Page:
Eventually you can lower your head to the floor, put arms at sides, close your legs, etc. But start with this.

Also, you may want to start quite close to a wall, not on the wall but close enough (a bit more than hand span away) so that if you start to fall over it will catch you before you lose your position.

Hope that helps,

Ed

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FREDERIC DUPONT

Sounds like great advice Edx, can you possibly post a picture of the doughnut, please?

What material is it made of, what is its hardness, etc...

Thanks :)

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Pawel Rurak

Great piece of advice Ed! Exactly what I what looking for. :)

However I'm still unsure about proper positioning. Should the spine be as straight as possible (like in handstand)? And what do you suggest to do with legs - especially in the beginning of practice? Keep them in line with the spine, or hip flexed? Straddle maybe?

Of course I'm aware that the best way to actually learn it, would be to find an experienced teacher, but for now I have to stick with as much info as I can get.

@FredInChina: If I'm not wrong, a doughnut is just a rubber ring, the same as Claude Victoria uses in the first video. In Poland we had a game called ringo in which such rings were used. The game stopped being popular about 20 years ago, so it may be tough to find them. Maybe it's a good idea to look for it in shops with dog toys? :)

Cheers,

Paweł

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Cole Dano

Handbalancer told me how the doughnuts are made this weekend.

The doughnut is made from soft rope cut into pieces and shaped to form rings as follows.

The bottom has three concentric rings

The middle has two concentric rings

The top has one

The outside rings are all the same size.

Once you make all six rings to the proper sizes tape the bottom three together, the middle two and then the top.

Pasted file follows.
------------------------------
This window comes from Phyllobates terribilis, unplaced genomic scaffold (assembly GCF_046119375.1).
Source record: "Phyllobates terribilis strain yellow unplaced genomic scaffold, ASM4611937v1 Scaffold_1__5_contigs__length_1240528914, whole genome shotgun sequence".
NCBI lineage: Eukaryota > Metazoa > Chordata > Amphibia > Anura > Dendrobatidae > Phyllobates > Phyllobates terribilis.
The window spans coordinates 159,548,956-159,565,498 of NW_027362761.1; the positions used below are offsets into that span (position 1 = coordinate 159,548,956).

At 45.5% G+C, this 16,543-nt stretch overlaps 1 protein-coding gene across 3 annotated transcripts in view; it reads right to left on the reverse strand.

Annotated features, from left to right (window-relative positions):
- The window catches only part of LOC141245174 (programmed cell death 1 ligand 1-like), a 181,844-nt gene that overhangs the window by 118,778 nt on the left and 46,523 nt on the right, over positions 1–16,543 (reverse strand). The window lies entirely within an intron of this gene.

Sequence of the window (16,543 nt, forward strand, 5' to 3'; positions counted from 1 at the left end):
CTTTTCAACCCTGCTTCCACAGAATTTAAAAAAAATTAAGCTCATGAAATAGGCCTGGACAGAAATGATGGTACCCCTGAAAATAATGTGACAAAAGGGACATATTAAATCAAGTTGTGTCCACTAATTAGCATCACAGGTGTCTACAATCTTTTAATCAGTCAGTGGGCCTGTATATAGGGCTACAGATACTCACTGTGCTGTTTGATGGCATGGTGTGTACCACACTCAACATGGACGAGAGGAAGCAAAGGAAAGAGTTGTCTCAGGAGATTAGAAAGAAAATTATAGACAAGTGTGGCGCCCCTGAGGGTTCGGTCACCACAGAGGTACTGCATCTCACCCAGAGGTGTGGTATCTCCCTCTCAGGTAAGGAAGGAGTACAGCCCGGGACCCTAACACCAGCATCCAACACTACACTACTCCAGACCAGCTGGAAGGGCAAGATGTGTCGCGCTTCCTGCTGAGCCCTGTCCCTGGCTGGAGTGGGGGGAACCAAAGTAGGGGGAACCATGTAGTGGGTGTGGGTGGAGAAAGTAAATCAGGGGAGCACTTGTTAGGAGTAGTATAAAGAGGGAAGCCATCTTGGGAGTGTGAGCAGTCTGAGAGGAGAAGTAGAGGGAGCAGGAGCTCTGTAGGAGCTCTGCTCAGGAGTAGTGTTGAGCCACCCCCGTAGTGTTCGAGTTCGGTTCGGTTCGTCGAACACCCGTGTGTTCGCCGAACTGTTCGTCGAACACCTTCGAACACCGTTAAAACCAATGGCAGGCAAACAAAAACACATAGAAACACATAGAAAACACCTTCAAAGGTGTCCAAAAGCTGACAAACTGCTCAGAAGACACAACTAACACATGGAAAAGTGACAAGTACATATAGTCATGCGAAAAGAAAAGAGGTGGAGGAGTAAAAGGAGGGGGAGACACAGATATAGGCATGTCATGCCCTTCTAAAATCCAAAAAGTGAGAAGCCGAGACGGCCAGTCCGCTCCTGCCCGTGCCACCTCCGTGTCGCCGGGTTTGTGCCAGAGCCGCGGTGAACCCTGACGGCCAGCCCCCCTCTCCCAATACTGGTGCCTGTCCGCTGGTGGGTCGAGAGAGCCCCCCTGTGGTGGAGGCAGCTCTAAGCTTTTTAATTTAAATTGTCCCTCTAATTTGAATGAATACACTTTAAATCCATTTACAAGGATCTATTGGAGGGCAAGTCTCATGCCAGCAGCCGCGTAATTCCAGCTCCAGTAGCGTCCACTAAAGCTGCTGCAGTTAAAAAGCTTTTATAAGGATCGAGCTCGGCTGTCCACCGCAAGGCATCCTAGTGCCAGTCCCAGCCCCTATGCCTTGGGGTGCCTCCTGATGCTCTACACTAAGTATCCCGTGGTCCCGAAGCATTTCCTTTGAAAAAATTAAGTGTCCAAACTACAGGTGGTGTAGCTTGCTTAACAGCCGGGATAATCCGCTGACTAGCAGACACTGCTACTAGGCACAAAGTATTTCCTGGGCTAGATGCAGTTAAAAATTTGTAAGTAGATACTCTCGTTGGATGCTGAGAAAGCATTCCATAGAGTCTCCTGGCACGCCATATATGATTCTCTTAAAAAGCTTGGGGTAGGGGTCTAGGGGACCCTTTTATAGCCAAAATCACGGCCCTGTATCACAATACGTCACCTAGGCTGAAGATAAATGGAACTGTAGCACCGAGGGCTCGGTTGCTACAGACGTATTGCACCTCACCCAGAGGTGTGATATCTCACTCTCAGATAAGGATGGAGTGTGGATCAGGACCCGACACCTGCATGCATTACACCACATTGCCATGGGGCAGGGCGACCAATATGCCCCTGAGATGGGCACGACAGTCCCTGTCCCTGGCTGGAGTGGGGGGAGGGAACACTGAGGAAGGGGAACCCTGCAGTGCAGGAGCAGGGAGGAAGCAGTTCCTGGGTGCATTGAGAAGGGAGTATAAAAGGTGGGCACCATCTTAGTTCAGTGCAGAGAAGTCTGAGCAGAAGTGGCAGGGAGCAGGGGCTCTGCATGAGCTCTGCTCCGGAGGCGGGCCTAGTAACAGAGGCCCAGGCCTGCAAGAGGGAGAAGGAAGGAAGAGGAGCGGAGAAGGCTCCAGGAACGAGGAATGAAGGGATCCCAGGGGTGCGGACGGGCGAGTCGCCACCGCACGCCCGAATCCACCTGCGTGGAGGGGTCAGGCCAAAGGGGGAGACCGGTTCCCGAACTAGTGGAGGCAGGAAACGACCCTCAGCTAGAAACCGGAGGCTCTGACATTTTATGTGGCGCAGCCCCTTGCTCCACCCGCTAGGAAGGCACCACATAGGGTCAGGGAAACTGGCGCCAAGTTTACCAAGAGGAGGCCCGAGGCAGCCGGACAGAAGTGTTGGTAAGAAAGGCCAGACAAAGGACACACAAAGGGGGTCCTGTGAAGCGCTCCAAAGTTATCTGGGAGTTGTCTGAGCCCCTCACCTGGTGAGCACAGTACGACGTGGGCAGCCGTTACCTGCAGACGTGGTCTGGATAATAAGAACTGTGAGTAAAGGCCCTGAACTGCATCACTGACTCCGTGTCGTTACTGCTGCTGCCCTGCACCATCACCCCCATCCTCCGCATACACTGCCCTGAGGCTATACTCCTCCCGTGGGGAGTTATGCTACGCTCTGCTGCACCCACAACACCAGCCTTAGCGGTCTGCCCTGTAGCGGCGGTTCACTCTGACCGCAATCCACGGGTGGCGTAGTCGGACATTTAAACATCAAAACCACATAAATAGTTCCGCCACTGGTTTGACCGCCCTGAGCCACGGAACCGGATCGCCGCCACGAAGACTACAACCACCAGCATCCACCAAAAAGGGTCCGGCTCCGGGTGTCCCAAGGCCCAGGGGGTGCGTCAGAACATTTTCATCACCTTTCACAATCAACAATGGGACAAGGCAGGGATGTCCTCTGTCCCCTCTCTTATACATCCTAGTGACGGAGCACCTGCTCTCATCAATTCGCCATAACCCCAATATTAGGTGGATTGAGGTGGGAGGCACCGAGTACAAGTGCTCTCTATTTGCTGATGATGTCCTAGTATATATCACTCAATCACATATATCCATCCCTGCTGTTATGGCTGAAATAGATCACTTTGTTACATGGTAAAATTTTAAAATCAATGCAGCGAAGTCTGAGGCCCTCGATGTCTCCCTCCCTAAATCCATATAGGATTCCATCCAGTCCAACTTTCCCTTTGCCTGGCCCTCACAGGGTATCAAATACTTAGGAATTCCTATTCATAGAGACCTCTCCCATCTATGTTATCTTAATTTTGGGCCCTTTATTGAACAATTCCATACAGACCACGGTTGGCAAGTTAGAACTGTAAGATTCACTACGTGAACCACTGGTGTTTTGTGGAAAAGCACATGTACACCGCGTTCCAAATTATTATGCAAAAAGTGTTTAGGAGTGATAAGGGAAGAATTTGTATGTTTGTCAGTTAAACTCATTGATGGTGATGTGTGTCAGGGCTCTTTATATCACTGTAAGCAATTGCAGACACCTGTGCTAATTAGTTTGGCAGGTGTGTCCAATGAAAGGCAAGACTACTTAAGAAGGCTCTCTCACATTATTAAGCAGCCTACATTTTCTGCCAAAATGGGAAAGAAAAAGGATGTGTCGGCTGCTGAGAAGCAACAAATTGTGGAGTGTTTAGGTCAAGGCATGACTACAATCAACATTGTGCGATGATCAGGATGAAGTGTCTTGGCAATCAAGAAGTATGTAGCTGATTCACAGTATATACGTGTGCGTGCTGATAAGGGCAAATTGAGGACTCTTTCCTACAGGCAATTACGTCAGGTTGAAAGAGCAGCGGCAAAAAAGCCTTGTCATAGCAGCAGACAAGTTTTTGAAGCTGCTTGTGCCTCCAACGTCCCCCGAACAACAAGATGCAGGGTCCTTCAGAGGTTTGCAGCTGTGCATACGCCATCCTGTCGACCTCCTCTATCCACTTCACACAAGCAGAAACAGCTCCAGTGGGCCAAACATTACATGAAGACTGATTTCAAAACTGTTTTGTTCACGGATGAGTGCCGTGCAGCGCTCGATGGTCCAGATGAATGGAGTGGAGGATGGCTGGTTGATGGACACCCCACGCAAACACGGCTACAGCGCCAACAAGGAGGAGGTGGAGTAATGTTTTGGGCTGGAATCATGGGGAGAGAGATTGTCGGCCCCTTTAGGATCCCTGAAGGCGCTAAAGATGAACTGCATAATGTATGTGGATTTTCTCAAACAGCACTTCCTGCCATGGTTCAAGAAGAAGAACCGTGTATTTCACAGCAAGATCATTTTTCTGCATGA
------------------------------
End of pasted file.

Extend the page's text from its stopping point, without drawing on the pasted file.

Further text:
Then tape the three layers together.

If you want to get fancy you can put some cloth over that but it's not necessary.

You can size the rings by taking some rope and wrapping it around the crown of your head, this give the size of the outer ring.

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FREDERIC DUPONT

Thank you Pawlov & Cole Dano, very interesting. :)

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Pawel Rurak

@Cole Dano

That's very surprising. I thought that doughnut was just a normal rubber ring - maybe making it from a rope gives a possibility to make a ring that's fits one's head perfectly. I don't know if I have enough patience to make one myself, so for now I'll just try a rubber one. :)

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Vagabond

All the donuts I've seen were homemade. They're usually pretty hard, are shaped to fit someone's head, and the middle is thinner than the outside. Handbalancer's way of doing it sounds very good. I bet he also had good tips to give us regarding the technique.

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Charlie Martin

Probably not the safest process (haha), but I got mine down by just throwing my hands up in the air and hoping for the best. Over time, the holds got longer and longer.